Angelman syndrome is a genetic disease that causes a developmental delay, alterations in speech and balance, intellectual disability and sometimes, seizures. To date, researchers had identified mutations in the HERC2 gene, which encodes a ubiquitin ligase enzyme that plays a key role in the nervous system.
These mutations cause a hereditary neurodevelopmental disease that is similar to Angelman syndrome. The identified cases that are similar to Angelman syndrome have shown a total loss or very low levels of HERC2.
Now, a research group led by Professor José Luís Rosa, from the Faculty of Medicine and Health Sciences of the UB and the Bellvitge Biomedical Research Institute (IDIBELL), has analyzed the cellular signaling pathways affected by the most common mutation of the HERC2 gene (c.1781C>T, p.Pro594Leu) in this pathology.
A better understanding of how the pathogenic variants affect these pathways could be decisive to help define potential therapies for this disease.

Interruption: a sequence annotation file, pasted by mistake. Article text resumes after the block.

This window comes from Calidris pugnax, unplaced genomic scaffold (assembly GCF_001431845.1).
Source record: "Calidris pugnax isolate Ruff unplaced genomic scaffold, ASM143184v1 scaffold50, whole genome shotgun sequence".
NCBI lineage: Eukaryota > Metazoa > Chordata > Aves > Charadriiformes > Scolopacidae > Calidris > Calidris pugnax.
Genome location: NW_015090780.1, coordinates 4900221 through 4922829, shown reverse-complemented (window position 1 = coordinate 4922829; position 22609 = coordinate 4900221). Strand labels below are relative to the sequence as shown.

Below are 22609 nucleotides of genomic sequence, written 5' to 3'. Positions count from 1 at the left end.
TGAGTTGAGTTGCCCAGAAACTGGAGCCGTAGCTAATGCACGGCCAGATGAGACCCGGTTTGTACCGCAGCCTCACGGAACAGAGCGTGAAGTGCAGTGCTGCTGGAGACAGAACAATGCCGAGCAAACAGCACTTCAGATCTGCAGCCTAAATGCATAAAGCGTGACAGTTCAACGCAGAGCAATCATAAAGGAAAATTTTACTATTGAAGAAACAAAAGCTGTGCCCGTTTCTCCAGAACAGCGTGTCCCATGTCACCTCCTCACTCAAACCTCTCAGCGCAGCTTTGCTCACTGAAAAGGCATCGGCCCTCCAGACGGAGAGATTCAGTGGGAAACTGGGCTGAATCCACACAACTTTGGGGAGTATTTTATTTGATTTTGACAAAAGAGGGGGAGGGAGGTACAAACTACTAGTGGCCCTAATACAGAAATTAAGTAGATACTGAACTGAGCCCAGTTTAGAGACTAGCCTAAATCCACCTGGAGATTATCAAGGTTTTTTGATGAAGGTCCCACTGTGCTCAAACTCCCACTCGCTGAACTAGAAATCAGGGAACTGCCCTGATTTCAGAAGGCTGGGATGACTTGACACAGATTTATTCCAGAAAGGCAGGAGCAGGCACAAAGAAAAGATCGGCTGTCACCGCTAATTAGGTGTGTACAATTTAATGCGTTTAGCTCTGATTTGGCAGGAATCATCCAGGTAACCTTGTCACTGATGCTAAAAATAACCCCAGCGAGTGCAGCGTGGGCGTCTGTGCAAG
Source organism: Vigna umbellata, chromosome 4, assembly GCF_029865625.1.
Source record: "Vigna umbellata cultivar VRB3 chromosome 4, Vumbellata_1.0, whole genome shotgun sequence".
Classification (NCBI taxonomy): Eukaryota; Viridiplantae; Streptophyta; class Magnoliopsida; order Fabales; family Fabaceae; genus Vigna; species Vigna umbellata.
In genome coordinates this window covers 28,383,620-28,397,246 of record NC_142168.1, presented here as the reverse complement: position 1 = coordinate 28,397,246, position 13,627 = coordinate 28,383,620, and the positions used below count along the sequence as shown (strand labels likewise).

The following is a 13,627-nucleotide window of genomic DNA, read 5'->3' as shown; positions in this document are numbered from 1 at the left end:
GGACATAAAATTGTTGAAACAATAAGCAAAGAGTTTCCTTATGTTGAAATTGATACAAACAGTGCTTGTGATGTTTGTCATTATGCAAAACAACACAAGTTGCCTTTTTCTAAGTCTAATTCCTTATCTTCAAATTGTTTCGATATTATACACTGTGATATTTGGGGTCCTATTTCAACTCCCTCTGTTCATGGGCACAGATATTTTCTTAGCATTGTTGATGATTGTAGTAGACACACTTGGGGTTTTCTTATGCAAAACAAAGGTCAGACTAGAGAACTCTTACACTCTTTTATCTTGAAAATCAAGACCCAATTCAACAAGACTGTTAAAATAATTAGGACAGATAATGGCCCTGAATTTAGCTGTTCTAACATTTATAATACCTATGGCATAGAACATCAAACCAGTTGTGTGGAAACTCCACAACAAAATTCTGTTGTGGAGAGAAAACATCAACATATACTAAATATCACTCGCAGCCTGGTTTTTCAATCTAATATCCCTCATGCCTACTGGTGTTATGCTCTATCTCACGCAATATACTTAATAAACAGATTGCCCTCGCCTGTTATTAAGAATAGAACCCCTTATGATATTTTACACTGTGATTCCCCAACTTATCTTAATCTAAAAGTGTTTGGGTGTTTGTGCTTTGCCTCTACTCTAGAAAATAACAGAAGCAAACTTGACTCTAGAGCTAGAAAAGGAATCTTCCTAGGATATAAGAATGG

The results of the study, published in the journal Cellular and Molecular Life Sciences, show that the cells of those patients with this hereditary disease—or the human cells with a lack of HERC2 protein—have an overactivated cell response to oxidative stress, This is caused by an activation of an atypical signaling pathway in which the proteins RAF, MKK and p38 participate.
“Our results highlight the RAF inhibition as a potential therapeutic target for people with this hereditary and neurodevelopmental disorder,” says Professor José Luís Rosa.